As you may be aware, Australia has, for the last two months, been debating and conducting a national postal survey to determine whether its citizens would like to legalize same-sex marriage. As it turns out, Australians are “overwhelmingly” in favor of the measure.
On Tuesday, the Australian Bureau of Statistics unveiled the results, which show that 61 percent of the population voted to allow same-sex marriage, while 38 percent voted against it, CNN reports. 12.7 million Australians participated in the government’s survey, which accounts for 79.5 percent of voting-age Australians, according to The New York Times.
The survey is non-binding but will hopefully clear the way for Australia’s Parliament to legalize same-sex unions in the very near future.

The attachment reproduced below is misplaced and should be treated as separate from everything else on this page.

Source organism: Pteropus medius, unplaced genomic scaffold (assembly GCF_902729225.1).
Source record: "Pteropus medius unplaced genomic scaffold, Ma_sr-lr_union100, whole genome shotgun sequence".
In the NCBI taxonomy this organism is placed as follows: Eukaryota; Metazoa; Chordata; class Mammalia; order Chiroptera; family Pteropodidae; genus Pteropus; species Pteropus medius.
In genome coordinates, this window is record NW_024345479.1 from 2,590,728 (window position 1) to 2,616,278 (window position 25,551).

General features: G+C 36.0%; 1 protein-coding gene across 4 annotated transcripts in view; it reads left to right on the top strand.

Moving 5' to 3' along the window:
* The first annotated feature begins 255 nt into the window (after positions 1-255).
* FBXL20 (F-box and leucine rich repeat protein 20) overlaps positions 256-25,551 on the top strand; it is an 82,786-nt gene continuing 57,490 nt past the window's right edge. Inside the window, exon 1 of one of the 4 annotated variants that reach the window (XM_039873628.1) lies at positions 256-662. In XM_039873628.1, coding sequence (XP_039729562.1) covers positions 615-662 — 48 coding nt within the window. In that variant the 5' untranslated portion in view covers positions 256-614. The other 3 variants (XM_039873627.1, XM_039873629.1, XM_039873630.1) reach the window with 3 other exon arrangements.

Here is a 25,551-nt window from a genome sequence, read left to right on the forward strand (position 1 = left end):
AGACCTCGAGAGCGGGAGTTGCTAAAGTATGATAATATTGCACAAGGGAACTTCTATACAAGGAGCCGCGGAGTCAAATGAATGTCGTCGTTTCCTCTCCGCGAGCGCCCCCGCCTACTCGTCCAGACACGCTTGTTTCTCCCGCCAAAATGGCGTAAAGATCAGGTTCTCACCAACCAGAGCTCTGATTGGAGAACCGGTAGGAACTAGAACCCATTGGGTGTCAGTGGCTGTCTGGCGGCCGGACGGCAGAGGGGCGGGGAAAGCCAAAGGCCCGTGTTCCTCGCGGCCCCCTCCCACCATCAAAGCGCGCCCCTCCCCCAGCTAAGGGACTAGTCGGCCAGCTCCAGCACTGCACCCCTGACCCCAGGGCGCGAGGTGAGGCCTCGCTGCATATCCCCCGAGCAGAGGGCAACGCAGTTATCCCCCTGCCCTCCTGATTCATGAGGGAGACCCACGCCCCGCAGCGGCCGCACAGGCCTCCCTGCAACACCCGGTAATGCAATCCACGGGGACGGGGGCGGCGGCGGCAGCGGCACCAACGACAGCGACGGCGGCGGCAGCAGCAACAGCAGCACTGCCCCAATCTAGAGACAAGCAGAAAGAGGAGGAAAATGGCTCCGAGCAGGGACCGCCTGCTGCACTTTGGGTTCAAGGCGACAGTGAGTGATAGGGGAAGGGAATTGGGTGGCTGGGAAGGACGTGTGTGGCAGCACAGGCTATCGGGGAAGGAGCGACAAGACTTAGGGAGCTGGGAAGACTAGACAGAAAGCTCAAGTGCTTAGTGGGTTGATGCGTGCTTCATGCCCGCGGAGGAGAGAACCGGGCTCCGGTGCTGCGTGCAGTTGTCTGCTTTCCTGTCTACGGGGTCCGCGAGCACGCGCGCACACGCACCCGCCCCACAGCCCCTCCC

Australia’s Prime Minister, Malcolm Turnbull, said of the survey results on Tuesday, “The Australian people have spoken, and they have voted overwhelmingly ‘yes’ for marriage equality…. They voted ‘yes’ for fairness, they voted ‘yes’ for commitment, they voted ‘yes’ for love.”
Nonetheless, many supporters of LGBT rights were dismayed by the survey when it was initially announced, arguing that it would only delay actual legal equality, would leave up to direct democracy what should already be a guaranteed right, and cost way too much to enact in the first place. The Times reports the estimated cost of mailing out the survey was $97 million. And there was no legal necessity for the survey in the first place.